Through both geochemical and histological analyzes of Neanderthal children’s three baby teeth, the researchers shed more light on the weaning rate and growth rate of Neanderthal children. The kids live in a small area of northeastern Italy 70,000 to 45,000 years ago.
Scientists argue that Neanderthal children’s energy needs are similar to human needs. Actually, Neanderthals and human babies may have similar weight and similar pregnancy history.
Co-author Stefano Benazzi, professor of physical anthropology at University College, these findings break the hypothesis that longer lactation in Neanderthals causes infertility after long birth. more for Bologna mothers in Italy, told CNN.
“In this hypothesis, Homo sapiens, those with a shorter breastfeeding period, could have a larger, effectively larger population than the Neanderthals,” Benazzi explained.
“This study demonstrates how Neanderthals and Homo people are The sapiens raised their children, he said, similarly, so this theory must be disproved, “he said.” We need to find the explanation somewhere else. “
Teeth are like trees
Baby teeth in the Neanderthal period Found in caves between the provinces of Vicenza and Verona in northeastern Italy. The teeth belong to three separate children, which are lost naturally as part of growing up, according to the scientists.
Just like a tree trunk has growth rings with each year of its life, teeth have growth lines, which form every day until enamel is fully developed, the researchers explained.
“It’s a fitting comparison,” said co-author Federico Lugli, a postdoctoral researcher in the Department of Cultural Heritage at the University of Bologna. “These lines can be studied in a noninvasive way technically or through histology, cutting thin parts of the teeth. “
Combined with chemical analysis that looked at strontium concentrations in teeth, information from these growth pathways provided important information on weaning times in our evolutionary cousins.
To validate their data, scientists also Compare information from contemporary children’s primary teeth with recorded eating and weaning histories with their findings on the weaning process of Neanderthal children.
What baby teeth tell us about Neanderthal mothers
Even if teething occurs later in a newborn’s life, Teeth form before birth and the growth lines associated with the time of birth have a specific, recognizable shape, says Benazzi.
That also allows scientists to expand the scope of research from children to their mothers.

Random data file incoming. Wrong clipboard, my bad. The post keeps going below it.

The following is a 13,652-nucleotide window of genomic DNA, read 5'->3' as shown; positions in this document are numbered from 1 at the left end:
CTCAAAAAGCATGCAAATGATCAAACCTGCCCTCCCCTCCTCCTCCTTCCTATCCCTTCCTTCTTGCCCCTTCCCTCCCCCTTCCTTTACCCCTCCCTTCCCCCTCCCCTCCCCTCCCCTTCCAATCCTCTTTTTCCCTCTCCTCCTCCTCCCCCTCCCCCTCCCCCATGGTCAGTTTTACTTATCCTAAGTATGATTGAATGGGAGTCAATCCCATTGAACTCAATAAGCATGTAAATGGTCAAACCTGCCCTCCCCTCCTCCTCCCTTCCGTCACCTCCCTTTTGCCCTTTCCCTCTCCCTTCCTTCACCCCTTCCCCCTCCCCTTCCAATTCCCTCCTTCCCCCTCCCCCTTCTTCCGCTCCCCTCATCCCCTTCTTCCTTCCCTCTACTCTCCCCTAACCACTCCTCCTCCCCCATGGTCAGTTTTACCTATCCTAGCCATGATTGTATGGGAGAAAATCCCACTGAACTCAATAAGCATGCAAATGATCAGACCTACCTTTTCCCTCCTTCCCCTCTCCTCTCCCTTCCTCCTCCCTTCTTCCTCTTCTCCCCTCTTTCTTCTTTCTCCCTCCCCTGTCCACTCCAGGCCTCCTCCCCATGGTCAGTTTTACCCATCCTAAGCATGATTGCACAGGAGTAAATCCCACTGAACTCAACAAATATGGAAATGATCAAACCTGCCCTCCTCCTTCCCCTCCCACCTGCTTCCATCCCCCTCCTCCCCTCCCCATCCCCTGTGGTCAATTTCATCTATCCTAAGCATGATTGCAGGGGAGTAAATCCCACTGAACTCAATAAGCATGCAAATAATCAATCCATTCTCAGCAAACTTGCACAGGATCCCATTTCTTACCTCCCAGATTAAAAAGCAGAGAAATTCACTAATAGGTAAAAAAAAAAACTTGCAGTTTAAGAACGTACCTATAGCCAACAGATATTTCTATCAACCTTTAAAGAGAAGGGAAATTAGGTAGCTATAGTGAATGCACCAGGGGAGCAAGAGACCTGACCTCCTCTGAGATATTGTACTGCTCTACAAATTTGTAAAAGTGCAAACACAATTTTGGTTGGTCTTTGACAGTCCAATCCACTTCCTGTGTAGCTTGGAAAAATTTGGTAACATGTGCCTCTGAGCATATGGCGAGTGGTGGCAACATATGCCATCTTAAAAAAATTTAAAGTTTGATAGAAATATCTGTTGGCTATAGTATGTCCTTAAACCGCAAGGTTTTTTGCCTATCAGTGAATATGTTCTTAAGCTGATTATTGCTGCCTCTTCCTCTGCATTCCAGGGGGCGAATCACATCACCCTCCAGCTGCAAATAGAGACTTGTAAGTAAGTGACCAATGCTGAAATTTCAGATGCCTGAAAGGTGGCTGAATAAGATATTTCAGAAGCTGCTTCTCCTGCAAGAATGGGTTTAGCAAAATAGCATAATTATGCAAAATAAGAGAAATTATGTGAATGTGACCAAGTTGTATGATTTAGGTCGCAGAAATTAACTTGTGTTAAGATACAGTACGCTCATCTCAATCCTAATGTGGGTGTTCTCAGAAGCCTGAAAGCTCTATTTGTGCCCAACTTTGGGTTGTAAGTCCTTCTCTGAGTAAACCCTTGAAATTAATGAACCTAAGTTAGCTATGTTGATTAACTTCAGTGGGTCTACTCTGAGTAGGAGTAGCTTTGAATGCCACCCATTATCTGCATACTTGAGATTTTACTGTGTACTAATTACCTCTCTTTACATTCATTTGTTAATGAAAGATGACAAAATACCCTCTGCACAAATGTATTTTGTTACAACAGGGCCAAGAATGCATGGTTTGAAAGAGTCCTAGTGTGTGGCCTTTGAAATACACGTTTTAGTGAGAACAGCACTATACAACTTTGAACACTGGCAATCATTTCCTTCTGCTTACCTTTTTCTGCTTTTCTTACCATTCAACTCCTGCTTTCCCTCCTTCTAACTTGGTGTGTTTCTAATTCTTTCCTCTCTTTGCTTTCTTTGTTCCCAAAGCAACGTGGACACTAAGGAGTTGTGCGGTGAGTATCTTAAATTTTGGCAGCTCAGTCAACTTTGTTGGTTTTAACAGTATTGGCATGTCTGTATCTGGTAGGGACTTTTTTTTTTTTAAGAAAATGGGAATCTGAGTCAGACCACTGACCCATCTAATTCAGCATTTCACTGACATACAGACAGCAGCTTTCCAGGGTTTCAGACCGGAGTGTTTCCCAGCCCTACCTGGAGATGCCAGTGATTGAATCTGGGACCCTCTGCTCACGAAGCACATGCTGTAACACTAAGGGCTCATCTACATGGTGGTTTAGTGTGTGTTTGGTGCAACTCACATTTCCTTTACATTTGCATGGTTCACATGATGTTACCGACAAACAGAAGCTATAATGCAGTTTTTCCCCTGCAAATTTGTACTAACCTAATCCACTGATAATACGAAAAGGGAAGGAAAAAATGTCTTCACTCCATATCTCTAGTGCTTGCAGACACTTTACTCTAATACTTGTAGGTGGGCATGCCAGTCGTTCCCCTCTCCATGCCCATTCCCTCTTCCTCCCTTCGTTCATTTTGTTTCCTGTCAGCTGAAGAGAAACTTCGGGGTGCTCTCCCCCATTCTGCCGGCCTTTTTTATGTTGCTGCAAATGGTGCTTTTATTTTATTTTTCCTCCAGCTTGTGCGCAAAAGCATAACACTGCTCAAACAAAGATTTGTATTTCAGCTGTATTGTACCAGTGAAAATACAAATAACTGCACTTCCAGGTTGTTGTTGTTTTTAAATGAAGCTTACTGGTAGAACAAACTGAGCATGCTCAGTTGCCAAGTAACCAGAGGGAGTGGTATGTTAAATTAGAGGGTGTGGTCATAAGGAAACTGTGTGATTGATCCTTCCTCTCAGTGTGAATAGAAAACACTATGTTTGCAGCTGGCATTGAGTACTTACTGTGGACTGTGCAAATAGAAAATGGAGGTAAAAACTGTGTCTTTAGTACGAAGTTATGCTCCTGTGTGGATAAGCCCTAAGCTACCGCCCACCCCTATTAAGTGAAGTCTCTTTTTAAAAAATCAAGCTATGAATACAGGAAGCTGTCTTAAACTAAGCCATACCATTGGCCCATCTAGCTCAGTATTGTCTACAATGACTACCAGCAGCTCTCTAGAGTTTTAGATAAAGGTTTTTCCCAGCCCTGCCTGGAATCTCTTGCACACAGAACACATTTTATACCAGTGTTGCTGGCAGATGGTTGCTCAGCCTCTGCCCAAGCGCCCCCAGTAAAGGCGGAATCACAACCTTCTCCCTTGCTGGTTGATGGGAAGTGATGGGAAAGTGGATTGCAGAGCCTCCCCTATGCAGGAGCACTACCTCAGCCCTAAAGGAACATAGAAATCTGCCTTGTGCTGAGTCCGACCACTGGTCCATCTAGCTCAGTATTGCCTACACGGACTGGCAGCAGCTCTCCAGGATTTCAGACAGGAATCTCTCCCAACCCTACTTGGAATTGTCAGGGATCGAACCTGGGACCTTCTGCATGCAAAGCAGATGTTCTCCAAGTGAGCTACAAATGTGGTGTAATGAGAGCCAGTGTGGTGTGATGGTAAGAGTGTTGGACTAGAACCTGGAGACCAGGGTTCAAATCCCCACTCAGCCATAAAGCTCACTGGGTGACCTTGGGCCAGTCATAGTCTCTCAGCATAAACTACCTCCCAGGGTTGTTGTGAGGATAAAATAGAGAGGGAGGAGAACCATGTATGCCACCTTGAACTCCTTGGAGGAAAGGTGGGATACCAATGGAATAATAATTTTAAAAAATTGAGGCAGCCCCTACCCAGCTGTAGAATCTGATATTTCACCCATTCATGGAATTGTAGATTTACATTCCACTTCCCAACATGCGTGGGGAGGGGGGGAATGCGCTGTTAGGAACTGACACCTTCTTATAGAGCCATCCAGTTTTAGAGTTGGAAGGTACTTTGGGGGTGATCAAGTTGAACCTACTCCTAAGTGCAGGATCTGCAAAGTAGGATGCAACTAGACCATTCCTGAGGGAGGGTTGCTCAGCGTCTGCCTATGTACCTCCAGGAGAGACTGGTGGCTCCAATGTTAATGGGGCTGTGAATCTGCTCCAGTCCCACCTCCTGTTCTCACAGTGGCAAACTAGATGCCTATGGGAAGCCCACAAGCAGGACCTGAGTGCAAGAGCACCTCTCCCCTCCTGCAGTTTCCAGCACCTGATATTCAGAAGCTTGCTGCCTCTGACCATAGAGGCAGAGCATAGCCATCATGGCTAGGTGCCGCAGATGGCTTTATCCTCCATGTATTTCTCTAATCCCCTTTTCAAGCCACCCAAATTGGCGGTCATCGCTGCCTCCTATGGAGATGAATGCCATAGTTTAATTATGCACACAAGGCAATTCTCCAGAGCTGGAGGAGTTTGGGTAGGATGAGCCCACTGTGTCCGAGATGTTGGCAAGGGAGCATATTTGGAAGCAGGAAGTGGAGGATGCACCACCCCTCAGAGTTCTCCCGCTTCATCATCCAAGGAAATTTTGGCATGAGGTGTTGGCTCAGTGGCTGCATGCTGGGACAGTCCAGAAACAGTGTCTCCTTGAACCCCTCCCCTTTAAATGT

“Since baby teeth are mostly formed in the uterus, what we see about the chemistry in these samples is partly related to their mother’s behavior and eating habits,” Lugli explains.
Building on evidence from previous studies, Lugli explained that the Neanderthal diet was tested for high protein content.
It’s possible that pre-chewed meat is one of the solid foods used when weaning Neanderthal children, says Lugli, but this theory will need to be studied further.
What baby teeth tell us about Neanderthal mobility
The scientists also used strontium isotope analysis to relate the chemical composition of Neanderthal human milk teeth to archaeological rodent teeth found in the same geographical context.
This allowed the team to confirm that the Neanderthals were not as mobile as previously thought.
A fourth baby tooth analyzed in research from a modern Neolithic man above did not match the local fauna, the scientists explained, suggesting that it is not Like the Neanderthals, the Old Neolithic modern people actually moved more.
Breastfeeding: Physiology and culture
How long to breastfeed is a question that many new mothers struggle today.
In the view of the scientists, decisions about when to stop breastfeeding are influenced by cultural factors, but ultimately weaning is a physiological problem.
“Weaning is a complicated part of the life of both a child and a mother,” explains Lugli.
At about 6 months, Lugli argues, children have a need for energy, requiring an external source of nutrients for them to grow.
Also, once other foods are included, mothers can spend less energy producing milk. “Breast milk production requires a great physiological contribution from the mothers’ bodies,” says Lugli.